The largest protests – and by far the longest-lasting – against Rafael Correa’s government have been raging all over Ecuador since August 13th, when hundreds of thousands of people in a national strike called by the Indigenous People’s organizations and Labor Unions, took to the streets in Quito and other parts of the country. The goal was to vociferously show their discontent with a number of government policies and demand reforms.
Photos of recent marches in Ecuador by Carlos Zorrilla
The largest protests – and by far the longest-lasting – against Rafael Correa’s government have been raging all over Ecuador since August 13th, when hundreds of thousands of people in a national strike called by the Indigenous People’s organizations and Labor Unions, took to the streets in Quito and other parts of the country. The goal was to vociferously show their discontent with a number of government policies and demand reforms. But it didn’t start on August 13th. Months before, on March and May of this year, there were major protest marches, plus several other important ones in Quito prior to these dates.
The most visible gripes against the Correa regime are the regime’s intent on introducing 16 amendments to the Constitution, which would, among other things, remove term limits and allow indefinite elections of elected officials, including Correa. The problem is that the government would like to do it without carrying out a nation-wide referendum, as the Magna Carta calls for. The idea is to have the amendments be approved by a legislative branch totally controlled by the executive, which is highly questionable, since the amendments will introduce fundamental changes to a document approved by the Ecuadorian people.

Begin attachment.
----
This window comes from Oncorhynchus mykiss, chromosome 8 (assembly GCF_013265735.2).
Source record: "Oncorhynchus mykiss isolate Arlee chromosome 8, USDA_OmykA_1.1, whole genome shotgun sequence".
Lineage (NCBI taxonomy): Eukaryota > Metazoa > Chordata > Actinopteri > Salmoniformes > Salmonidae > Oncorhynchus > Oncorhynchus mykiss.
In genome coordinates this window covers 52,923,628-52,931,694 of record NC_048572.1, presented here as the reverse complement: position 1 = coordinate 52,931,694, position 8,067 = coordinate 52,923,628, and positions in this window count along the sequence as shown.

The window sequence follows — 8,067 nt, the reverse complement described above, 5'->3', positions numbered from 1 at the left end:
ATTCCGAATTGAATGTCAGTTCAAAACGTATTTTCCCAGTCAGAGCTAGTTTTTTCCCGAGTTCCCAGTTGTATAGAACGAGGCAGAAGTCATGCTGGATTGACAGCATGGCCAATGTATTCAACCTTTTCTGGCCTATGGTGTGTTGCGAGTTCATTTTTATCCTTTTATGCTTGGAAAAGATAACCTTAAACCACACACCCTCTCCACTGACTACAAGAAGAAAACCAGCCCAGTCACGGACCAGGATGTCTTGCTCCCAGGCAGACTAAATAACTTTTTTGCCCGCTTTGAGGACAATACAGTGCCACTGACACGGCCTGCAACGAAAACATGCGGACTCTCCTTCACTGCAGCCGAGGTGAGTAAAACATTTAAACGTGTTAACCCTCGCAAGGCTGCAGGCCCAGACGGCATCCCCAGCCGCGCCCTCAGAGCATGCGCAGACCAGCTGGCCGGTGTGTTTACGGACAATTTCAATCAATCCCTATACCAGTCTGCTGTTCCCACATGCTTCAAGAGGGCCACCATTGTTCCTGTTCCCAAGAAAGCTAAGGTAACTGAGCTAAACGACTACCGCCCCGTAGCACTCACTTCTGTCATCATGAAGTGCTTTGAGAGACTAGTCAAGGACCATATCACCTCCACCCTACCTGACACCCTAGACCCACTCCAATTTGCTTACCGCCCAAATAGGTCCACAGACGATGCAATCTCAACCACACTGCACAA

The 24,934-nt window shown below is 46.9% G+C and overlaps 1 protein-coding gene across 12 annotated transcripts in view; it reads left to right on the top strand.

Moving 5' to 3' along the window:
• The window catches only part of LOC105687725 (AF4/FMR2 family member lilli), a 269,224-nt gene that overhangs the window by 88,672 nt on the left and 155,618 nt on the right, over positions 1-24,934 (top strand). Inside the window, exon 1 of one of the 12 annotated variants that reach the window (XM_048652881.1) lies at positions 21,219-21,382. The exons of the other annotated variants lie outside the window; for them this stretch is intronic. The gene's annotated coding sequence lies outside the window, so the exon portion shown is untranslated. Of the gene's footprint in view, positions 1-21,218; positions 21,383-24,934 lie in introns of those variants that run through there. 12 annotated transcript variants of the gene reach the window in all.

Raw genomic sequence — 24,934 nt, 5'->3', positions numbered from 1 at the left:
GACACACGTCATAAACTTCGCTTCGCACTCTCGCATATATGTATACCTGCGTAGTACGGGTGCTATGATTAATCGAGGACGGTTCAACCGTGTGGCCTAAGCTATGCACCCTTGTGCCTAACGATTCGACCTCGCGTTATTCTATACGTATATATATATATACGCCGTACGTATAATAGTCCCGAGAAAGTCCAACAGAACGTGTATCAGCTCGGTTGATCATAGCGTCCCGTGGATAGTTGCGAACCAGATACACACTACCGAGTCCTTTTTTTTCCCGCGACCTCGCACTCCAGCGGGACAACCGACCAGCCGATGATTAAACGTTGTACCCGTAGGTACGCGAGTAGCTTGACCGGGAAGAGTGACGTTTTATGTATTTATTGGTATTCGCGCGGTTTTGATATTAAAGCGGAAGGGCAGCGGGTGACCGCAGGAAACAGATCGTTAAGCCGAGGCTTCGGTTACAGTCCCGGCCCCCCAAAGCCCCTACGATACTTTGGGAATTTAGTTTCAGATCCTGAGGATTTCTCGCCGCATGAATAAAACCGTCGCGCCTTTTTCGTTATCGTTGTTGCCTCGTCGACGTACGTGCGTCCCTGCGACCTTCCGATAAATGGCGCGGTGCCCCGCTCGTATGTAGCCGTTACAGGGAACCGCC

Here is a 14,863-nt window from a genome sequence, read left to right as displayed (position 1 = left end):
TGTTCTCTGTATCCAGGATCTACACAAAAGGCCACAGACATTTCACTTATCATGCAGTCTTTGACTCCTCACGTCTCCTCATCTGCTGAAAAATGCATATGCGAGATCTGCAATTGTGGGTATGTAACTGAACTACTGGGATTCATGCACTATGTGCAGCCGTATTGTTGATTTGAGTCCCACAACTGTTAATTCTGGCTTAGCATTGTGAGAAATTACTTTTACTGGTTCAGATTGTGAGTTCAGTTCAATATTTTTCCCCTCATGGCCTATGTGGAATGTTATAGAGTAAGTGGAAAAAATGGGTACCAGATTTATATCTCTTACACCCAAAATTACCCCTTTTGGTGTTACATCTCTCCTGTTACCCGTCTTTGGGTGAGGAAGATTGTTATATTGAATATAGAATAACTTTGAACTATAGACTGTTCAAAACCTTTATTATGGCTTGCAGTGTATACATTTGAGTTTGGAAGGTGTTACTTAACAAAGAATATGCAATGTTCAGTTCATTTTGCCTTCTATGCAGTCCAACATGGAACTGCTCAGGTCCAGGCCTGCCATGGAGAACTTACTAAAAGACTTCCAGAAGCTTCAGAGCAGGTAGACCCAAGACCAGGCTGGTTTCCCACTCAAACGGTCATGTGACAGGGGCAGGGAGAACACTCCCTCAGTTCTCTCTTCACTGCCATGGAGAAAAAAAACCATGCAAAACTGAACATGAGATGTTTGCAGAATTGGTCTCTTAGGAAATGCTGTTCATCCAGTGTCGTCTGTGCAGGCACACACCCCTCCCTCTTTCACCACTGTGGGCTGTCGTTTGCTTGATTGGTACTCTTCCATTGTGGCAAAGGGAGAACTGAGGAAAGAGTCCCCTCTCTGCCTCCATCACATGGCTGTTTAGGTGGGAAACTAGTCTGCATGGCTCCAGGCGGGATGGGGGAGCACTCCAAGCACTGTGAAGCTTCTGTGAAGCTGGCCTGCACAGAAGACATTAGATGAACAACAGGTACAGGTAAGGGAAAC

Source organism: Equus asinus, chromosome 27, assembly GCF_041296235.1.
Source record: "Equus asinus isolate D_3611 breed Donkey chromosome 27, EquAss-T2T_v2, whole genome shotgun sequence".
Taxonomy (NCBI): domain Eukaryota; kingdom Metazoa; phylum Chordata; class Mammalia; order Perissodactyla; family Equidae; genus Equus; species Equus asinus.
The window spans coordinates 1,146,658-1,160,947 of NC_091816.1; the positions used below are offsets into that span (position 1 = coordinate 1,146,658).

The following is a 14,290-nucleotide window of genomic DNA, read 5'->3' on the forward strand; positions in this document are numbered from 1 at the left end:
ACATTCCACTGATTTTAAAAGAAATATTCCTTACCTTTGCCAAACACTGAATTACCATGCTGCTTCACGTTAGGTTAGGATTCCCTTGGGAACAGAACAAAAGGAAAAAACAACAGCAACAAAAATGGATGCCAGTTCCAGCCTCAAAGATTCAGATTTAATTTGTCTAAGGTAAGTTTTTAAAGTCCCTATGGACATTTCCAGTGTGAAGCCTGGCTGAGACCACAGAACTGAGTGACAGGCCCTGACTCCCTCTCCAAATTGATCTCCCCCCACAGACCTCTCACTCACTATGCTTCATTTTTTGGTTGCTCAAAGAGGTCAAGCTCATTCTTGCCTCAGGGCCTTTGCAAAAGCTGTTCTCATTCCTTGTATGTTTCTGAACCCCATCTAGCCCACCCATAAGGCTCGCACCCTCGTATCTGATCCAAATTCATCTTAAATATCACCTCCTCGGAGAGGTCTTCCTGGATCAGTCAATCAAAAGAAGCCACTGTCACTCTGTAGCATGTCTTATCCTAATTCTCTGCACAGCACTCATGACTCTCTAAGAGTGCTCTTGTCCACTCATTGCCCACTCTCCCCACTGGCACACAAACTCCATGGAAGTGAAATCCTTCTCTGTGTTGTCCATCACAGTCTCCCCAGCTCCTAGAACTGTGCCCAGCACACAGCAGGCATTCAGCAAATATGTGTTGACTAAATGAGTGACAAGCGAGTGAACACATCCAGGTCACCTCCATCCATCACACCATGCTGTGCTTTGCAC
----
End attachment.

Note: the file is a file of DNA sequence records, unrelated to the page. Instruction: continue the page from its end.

Correa’s arrogant and divisive governing style (which includes publicly and weekly insulting anyone who questions him or his policies) is another major issue bothering most protesters, as is the government’s slashing state support to retirees, labor laws deemed unjust, laws to limit rights of indigenous and communities to control water systems, the regime’s intent on silencing the critical press, and its attempt to silence unfriendly NGOs through presidential decree 016, just to mention some of the more visible ones. (Here is a complete list of CONAIE’s demands in English) . Human Rights abuses and police brutality used against protests starting on the 13th of August is only adding fuel to the protests, and certainly the illegal arrest and detention of Brazilian academic and journalist Manuela Picq, the partner of one of the indigenous leaders leading the protest, didn’t help the government.